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Haemophilia. 2017 Jan 16. doi: 10.1111/hae.13136. [Epub ahead of print]

Evaluation of the use of rotational thromboelastometry in the assessment of FXI deficency.

Author information

  • 1Department of Haematology, Manchester Royal Infirmary, Central Manchester University Hospital NHS Trust, Manchester, UK.
  • 2Institute of Cancer Sciences, The University of Manchester, Manchester, UK.
  • 3Haematology Molecular Diagnostics Centre, Manchester Royal Infirmary, Central Manchester University Hospital NHS Trust, Manchester, UK.
  • 4The University of Manchester, Manchester, UK.
  • 5SHOT Office, Manchester Blood Centre, Manchester, UK.

Abstract

INTRODUCTION:

The absence of a reliable clinical test to predict bleeding tendency leaves factor XI (FXI)-deficient individuals at risk of overtreatment or under treatment.

AIM:

To assess whether rotational thromboelastometry has value in detection of FXI deficiency and identification of bleeding tendency.

METHODS:

Thromboelastometry was measured in whole blood and platelet-rich plasma (PRP) samples containing corn trypsin inhibitor (CTI) from controls (n = 50) and FXI-deficient individuals (n = 93) at tissue factor (TF) 0.12 pm. The effect of tissue plasminogen activator was also assessed. For analysis, FXI-deficient individuals were divided into bleeders (n = 24) and non-bleeders (n = 44) based on experience of tonsillectomy and/or dental extraction prior to diagnosis.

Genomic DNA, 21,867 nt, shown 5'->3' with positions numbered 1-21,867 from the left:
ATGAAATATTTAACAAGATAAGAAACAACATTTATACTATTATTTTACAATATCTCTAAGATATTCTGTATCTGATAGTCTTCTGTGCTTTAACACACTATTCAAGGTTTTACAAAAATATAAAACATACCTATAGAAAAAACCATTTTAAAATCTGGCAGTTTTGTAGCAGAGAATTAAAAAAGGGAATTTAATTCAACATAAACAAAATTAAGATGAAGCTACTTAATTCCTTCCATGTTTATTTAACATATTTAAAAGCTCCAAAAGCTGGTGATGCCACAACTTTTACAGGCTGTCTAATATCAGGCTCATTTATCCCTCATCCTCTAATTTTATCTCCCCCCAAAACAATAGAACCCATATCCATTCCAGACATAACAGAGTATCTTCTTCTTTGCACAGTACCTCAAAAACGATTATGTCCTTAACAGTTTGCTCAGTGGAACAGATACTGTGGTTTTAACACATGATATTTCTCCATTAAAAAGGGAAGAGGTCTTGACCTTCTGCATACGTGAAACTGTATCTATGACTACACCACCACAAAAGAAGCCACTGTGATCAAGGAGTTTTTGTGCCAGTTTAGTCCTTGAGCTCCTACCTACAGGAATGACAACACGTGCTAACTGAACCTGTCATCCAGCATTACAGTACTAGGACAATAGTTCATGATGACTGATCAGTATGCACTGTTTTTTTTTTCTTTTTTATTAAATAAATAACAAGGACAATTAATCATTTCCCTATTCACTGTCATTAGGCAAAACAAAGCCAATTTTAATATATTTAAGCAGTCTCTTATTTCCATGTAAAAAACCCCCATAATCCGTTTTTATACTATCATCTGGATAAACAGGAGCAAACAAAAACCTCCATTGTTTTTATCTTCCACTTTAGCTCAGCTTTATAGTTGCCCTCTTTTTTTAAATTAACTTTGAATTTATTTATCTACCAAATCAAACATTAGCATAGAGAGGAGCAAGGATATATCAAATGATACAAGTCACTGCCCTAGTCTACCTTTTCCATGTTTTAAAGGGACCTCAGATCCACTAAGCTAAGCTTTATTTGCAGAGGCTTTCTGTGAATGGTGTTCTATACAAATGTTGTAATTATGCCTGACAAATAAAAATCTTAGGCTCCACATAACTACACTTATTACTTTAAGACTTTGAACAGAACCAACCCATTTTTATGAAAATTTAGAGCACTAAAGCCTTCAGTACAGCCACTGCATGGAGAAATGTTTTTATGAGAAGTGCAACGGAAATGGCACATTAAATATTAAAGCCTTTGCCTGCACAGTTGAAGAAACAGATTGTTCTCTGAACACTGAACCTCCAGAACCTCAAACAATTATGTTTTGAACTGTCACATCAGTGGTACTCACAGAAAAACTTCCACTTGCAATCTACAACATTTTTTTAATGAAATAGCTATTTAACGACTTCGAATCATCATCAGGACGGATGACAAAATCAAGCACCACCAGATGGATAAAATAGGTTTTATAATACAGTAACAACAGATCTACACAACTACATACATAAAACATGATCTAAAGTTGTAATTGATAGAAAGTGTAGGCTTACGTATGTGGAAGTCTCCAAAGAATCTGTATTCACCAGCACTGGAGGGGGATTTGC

RESULTS:

In whole blood, thromboelastometry distinguished those with major FXI deficiency (FXI:C ≤ 15 IU dL-1 ) but not partial deficiency from control populations, but did not identify bleeding phenotype. In PRP, bleeders had significantly longer clot formation time [CFT; 434 ± 179 s vs. 277 ± 70 s (mean ± SD); P < 0.05] and smaller α angle [43.8 ± 9.5° vs. 52.4 ± 5.8° (mean ± SD); P < 0.05] compared to non-bleeders. However, these parameters were found to depend on multiple additional variables and on an individual basis, ROC analysis showed test specificity for bleeding phenotype identification to be only 38.5% at 100% sensitivity: CFT (area under first derivative curve: AUC = 0.8091, P = 0.0014), α angle (AUC = 0.7804, P = 0.006).

CONCLUSION:

Thromboelastometry in PRP with CTI samples triggered with TF 0.12 pm was able to distinguish between bleeders and non-bleeders in FXI deficiency, but poor specificity restricts its clinical application as a test to identify bleeding phenotype. Further technical advances to the assay may allow better discrimination.

KEYWORDS:

bleeding disorder; blood coagulation; factor XI; factor XI deficiency; fibrinolysis; thromboelastometry

PMID:
28092924
DOI:
10.1111/hae.13136
[PubMed - as supplied by publisher]
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